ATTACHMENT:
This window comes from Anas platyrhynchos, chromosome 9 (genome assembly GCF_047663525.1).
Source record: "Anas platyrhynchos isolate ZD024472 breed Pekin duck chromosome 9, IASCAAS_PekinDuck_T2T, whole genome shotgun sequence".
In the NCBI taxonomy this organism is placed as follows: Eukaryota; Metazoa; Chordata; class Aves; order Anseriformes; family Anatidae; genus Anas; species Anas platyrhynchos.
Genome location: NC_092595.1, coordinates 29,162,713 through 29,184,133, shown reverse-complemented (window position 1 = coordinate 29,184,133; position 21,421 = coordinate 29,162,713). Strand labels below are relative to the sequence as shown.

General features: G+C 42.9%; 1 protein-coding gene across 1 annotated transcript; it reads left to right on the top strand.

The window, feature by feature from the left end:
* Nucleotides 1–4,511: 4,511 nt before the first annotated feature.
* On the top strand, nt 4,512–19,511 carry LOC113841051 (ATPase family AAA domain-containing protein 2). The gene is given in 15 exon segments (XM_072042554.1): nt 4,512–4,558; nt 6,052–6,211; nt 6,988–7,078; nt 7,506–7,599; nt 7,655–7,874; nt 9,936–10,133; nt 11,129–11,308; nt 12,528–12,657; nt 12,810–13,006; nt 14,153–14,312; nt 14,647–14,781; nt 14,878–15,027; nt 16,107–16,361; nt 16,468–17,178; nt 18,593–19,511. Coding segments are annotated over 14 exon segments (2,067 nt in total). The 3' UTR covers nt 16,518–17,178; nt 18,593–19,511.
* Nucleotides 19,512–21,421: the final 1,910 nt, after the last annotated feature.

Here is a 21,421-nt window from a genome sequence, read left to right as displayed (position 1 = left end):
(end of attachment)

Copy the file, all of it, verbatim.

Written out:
This window comes from Anas platyrhynchos, chromosome 9 (genome assembly GCF_047663525.1).
Source record: "Anas platyrhynchos isolate ZD024472 breed Pekin duck chromosome 9, IASCAAS_PekinDuck_T2T, whole genome shotgun sequence".
In the NCBI taxonomy this organism is placed as follows: Eukaryota; Metazoa; Chordata; class Aves; order Anseriformes; family Anatidae; genus Anas; species Anas platyrhynchos.
Genome location: NC_092595.1, coordinates 29,162,713 through 29,184,133, shown reverse-complemented (window position 1 = coordinate 29,184,133; position 21,421 = coordinate 29,162,713). Strand labels below are relative to the sequence as shown.

General features: G+C 42.9%; 1 protein-coding gene across 1 annotated transcript; it reads left to right on the top strand.

The window, feature by feature from the left end:
* Nucleotides 1–4,511: 4,511 nt before the first annotated feature.
* On the top strand, nt 4,512–19,511 carry LOC113841051 (ATPase family AAA domain-containing protein 2). The gene is given in 15 exon segments (XM_072042554.1): nt 4,512–4,558; nt 6,052–6,211; nt 6,988–7,078; nt 7,506–7,599; nt 7,655–7,874; nt 9,936–10,133; nt 11,129–11,308; nt 12,528–12,657; nt 12,810–13,006; nt 14,153–14,312; nt 14,647–14,781; nt 14,878–15,027; nt 16,107–16,361; nt 16,468–17,178; nt 18,593–19,511. Coding segments are annotated over 14 exon segments (2,067 nt in total). The 3' UTR covers nt 16,518–17,178; nt 18,593–19,511.
* Nucleotides 19,512–21,421: the final 1,910 nt, after the last annotated feature.

Here is a 21,421-nt window from a genome sequence, read left to right as displayed (position 1 = left end):